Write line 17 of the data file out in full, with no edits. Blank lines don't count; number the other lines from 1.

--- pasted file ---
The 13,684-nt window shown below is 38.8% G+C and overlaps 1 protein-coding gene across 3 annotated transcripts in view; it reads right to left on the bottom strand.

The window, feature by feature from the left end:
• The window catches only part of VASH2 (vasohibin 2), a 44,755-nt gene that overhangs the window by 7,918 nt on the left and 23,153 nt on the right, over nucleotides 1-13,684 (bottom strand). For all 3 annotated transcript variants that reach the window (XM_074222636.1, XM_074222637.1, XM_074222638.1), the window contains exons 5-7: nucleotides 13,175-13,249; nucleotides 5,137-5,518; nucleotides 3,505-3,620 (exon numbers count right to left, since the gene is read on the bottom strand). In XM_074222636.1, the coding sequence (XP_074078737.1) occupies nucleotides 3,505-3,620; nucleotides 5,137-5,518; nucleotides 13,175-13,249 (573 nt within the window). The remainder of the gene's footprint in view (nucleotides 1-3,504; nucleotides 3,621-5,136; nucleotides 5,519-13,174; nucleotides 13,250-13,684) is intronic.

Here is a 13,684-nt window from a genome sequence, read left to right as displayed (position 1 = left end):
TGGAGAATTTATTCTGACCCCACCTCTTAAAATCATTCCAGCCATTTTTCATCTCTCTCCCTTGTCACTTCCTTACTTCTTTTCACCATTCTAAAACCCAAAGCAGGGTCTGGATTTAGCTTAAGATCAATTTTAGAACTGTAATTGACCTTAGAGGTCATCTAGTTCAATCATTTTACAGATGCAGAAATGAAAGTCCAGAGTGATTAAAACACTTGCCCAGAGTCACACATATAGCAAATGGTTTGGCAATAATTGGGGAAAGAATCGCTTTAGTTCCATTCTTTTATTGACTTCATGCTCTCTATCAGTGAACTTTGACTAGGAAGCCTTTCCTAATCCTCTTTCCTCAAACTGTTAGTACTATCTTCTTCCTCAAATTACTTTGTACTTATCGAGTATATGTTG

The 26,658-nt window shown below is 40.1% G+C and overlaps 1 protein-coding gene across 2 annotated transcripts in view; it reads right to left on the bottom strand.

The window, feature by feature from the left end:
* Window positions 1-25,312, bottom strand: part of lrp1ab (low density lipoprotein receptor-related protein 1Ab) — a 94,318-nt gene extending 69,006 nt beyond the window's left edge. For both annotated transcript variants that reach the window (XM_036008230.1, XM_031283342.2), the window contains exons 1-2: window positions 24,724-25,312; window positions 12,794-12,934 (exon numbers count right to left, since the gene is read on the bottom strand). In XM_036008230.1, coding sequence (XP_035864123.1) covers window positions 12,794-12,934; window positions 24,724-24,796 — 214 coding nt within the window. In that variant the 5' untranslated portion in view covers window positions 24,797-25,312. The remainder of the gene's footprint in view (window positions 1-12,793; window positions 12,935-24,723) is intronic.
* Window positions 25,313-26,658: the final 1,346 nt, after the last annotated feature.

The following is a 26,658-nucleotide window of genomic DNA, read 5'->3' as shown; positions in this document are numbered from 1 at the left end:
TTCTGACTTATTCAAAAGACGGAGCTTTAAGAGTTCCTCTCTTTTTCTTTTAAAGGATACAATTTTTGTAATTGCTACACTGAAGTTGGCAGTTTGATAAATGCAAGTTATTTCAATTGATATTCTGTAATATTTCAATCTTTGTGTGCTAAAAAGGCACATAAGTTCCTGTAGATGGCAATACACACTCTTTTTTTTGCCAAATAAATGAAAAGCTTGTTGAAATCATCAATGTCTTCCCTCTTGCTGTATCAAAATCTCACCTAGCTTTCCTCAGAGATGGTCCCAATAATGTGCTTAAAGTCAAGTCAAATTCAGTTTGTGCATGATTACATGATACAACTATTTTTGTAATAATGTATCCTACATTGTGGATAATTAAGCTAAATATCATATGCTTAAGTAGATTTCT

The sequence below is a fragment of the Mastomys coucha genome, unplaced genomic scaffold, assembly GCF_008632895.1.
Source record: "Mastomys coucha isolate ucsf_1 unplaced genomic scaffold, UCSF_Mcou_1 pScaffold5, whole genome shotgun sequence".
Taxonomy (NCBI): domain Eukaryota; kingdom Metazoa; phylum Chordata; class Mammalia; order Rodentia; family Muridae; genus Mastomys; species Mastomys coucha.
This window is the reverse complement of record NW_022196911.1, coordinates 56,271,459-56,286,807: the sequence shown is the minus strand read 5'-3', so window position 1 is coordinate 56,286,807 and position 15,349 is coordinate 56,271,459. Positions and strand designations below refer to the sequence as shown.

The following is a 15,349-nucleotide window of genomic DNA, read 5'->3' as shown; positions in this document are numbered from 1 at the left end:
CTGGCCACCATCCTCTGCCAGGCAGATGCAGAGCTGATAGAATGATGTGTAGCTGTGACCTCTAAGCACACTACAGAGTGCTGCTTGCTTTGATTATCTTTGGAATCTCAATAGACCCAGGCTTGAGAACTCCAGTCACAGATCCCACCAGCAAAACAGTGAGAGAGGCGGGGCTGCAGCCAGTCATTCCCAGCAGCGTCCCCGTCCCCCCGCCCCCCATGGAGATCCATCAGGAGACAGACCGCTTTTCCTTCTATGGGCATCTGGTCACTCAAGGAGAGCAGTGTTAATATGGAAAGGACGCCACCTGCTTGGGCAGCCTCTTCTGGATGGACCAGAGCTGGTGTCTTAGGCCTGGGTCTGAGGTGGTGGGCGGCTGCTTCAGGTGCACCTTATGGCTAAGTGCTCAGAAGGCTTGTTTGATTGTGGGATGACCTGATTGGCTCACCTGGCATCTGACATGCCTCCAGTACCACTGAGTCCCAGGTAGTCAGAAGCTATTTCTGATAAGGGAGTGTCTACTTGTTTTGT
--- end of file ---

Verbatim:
CTGGCCACCATCCTCTGCCAGGCAGATGCAGAGCTGATAGAATGATGTGTAGCTGTGACCTCTAAGCACACTACAGAGTGCTGCTTGCTTTGATTATCTTTGGAATCTCAATAGACCCAGGCTTGAGAACTCCAGTCACAGATCCCACCAGCAAAACAGTGAGAGAGGCGGGGCTGCAGCCAGTCATTCCCAGCAGCGTCCCCGTCCCCCCGCCCCCCATGGAGATCCATCAGGAGACAGACCGCTTTTCCTTCTATGGGCATCTGGTCACTCAAGGAGAGCAGTGTTAATATGGAAAGGACGCCACCTGCTTGGGCAGCCTCTTCTGGATGGACCAGAGCTGGTGTCTTAGGCCTGGGTCTGAGGTGGTGGGCGGCTGCTTCAGGTGCACCTTATGGCTAAGTGCTCAGAAGGCTTGTTTGATTGTGGGATGACCTGATTGGCTCACCTGGCATCTGACATGCCTCCAGTACCACTGAGTCCCAGGTAGTCAGAAGCTATTTCTGATAAGGGAGTGTCTACTTGTTTTGT